Making London a dementia-friendly city (2)

MQT on 2019-02-25
Session date: 
February 25, 2019
Question By: 
Caroline Pidgeon
Liberal Democrats
Asked Of: 
The Mayor


During the consideration of your Health Inequalities Strategy, I raised the issue of supporting the understanding of those with dementia in black, Asian and minority ethnic (BAME) communities, noting there was evidence to suggest some communities may struggle to access information, perhaps exacerbated by language barriers. In response, Professor Yvonne Boyle said:

“We do not have much data about dementia in the older BAME group…This is an important area where the data are lacking. Having a Champion will help us perhaps find some of those people and understand a little bit more how we can do better for them”

What work has the Dementia Champion done on this so far and what plans are there to increase the data available?


Answer for Making London a dementia-friendly city (2)
Making London a dementia-friendly city (2)

Making London a dementia-friendly city (2)

Answered By: 
The Mayor

The aim of Dementia Friendly London is that ‘People affected by dementia in London - no matter who they are or where they live - should be able to enjoy the best possible life’. I want to see the diversity of Londoners at the heart of Dementia Friendly London, but understand that people living with dementia from BAME communities are underrepresented in dementia support services, and are more likely to be admitted to hospital at a later stage of their illness.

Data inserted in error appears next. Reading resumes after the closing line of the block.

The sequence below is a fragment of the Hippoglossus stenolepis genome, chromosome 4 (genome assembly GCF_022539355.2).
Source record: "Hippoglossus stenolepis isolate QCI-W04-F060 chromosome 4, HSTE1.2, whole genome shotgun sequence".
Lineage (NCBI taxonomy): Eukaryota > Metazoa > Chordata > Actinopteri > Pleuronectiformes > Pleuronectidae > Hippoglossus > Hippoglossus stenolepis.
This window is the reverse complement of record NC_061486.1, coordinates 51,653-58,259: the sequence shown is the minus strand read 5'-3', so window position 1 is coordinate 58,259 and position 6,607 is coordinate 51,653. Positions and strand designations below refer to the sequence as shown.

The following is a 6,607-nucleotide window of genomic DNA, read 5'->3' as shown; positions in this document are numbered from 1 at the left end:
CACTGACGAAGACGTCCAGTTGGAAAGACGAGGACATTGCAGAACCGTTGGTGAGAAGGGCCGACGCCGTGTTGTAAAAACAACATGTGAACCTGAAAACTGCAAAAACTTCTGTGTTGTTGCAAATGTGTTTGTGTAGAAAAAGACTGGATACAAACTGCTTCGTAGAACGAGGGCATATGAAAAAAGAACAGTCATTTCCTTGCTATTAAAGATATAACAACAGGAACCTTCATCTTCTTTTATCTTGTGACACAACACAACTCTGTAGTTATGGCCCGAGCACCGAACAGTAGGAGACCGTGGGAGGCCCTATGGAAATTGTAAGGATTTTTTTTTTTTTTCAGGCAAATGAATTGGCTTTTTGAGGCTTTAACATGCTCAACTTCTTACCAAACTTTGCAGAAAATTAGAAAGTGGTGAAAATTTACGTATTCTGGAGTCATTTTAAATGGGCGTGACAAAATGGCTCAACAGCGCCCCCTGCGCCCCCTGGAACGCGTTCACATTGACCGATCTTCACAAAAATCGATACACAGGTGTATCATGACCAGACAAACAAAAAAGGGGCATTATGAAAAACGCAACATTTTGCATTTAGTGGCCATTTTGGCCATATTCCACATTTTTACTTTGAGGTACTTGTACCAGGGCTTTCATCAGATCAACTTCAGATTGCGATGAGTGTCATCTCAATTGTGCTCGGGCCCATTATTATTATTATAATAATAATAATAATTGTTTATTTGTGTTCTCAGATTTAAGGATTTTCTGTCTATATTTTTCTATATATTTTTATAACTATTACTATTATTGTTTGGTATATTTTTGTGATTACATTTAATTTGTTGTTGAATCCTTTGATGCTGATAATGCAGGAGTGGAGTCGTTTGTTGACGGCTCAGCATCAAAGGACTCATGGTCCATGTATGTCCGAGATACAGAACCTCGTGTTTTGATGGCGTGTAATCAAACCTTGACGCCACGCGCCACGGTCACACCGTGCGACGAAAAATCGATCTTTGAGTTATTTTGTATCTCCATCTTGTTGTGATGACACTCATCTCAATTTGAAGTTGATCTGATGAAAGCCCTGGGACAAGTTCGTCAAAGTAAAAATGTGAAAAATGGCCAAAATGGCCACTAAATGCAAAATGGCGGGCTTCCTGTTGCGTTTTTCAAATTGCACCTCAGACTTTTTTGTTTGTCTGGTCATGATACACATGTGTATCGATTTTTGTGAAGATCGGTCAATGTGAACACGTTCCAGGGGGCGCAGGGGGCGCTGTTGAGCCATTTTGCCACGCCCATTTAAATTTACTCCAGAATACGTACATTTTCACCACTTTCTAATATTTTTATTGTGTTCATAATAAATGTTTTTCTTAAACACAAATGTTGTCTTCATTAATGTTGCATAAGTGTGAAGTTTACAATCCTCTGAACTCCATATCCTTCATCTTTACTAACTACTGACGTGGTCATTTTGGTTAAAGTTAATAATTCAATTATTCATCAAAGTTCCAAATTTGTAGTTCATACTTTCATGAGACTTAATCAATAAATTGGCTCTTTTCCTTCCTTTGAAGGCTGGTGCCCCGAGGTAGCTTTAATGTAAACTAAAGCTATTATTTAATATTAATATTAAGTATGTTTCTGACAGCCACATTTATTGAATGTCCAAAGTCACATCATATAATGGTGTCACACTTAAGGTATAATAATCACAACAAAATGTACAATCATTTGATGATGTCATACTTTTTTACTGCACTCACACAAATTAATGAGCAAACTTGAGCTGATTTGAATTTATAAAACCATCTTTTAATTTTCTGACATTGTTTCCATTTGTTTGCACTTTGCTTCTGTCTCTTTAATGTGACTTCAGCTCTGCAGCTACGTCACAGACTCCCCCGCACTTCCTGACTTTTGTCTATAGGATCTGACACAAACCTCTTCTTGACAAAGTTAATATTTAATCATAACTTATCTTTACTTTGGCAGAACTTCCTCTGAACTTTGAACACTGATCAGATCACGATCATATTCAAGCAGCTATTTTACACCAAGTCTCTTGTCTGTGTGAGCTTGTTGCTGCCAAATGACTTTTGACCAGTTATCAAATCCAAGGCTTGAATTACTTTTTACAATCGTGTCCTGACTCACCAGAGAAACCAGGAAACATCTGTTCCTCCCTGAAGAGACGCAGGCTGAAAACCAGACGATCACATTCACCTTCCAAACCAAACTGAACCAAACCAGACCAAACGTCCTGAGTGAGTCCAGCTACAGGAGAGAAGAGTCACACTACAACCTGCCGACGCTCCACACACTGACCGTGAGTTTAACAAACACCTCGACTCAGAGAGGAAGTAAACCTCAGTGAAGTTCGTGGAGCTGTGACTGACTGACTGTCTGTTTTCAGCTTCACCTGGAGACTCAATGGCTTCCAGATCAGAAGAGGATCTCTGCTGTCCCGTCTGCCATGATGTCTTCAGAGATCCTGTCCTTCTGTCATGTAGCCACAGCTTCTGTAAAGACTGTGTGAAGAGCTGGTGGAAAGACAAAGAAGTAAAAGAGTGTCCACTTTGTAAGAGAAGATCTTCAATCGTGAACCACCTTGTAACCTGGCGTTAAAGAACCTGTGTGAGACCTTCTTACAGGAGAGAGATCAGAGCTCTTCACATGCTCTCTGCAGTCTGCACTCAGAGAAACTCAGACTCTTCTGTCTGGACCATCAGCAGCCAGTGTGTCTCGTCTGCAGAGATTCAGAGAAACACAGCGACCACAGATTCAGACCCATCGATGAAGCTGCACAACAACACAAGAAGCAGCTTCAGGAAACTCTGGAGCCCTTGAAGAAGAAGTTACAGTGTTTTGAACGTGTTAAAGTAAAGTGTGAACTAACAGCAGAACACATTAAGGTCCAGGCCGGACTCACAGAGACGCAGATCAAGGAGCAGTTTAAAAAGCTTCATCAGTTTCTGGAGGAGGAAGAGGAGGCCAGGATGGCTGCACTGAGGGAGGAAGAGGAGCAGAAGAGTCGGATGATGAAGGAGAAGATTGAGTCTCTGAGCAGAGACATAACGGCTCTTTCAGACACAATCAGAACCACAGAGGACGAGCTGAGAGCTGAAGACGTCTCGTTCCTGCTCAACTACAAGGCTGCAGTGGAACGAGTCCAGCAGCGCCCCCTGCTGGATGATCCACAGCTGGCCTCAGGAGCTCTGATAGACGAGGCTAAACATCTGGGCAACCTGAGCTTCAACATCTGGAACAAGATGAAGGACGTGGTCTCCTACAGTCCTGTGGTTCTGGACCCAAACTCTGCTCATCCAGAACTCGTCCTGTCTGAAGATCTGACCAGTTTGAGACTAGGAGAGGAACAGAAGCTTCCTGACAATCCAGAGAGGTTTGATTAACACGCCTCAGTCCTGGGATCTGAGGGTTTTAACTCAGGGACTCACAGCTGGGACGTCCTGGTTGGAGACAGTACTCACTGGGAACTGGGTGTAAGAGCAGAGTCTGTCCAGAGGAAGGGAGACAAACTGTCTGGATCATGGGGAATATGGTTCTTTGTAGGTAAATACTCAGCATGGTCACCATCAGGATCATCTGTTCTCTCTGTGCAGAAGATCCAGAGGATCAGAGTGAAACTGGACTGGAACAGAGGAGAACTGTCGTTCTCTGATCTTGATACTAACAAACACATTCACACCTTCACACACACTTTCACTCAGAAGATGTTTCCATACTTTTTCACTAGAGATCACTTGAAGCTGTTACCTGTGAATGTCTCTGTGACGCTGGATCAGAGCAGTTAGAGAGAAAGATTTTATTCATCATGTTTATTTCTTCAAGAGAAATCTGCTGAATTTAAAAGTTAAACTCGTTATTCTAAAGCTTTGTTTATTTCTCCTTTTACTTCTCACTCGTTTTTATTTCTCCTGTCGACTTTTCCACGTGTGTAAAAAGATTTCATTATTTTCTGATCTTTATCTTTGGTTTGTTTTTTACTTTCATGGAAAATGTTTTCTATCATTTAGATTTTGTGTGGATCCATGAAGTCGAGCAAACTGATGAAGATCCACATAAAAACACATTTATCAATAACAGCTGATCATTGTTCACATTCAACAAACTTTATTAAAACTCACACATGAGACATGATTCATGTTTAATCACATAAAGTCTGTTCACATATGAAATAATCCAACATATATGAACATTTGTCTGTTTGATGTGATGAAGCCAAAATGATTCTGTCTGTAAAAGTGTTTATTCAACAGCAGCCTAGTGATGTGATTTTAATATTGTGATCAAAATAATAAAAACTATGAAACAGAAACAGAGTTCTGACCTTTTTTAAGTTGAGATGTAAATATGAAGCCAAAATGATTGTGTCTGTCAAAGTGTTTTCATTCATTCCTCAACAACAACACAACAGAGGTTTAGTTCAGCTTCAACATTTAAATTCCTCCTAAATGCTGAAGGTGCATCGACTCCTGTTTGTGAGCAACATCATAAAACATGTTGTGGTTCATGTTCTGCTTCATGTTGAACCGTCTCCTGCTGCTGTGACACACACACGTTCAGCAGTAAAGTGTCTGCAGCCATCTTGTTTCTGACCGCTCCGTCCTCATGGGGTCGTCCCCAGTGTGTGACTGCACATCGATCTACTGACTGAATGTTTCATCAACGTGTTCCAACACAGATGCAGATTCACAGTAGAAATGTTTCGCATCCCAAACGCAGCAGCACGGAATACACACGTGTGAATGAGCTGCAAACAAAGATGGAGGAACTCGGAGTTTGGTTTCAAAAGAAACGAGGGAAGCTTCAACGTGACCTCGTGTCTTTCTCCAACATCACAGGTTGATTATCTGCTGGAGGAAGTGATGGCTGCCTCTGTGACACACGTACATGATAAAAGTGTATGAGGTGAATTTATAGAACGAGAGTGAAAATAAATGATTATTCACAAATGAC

The Alzheimer’s Society is working to address this. It is setting up a ‘People’s Panel’ of people affected by dementia who will advise the project, and people from different ethnic backgrounds will be represented on it. They have developed resources for partners and local dementia friendly groups to promote inclusion of BAME community groups in their local plans to raise awareness of dementia. They have also developed written and filmed resources about dementia in languages including Urdu, Hindi, Tamil and Cantonese. But there is more to do. 

At City Hall, the Dementia Champion and I are working with Alzheimer’s Society to understand how we can best reach London’s diverse communities to raise awareness of the condition and provide support, for example exploring how we can introduce dementia awareness to groups accessing small grants for arts activities, and addressing dementia in our work with schools.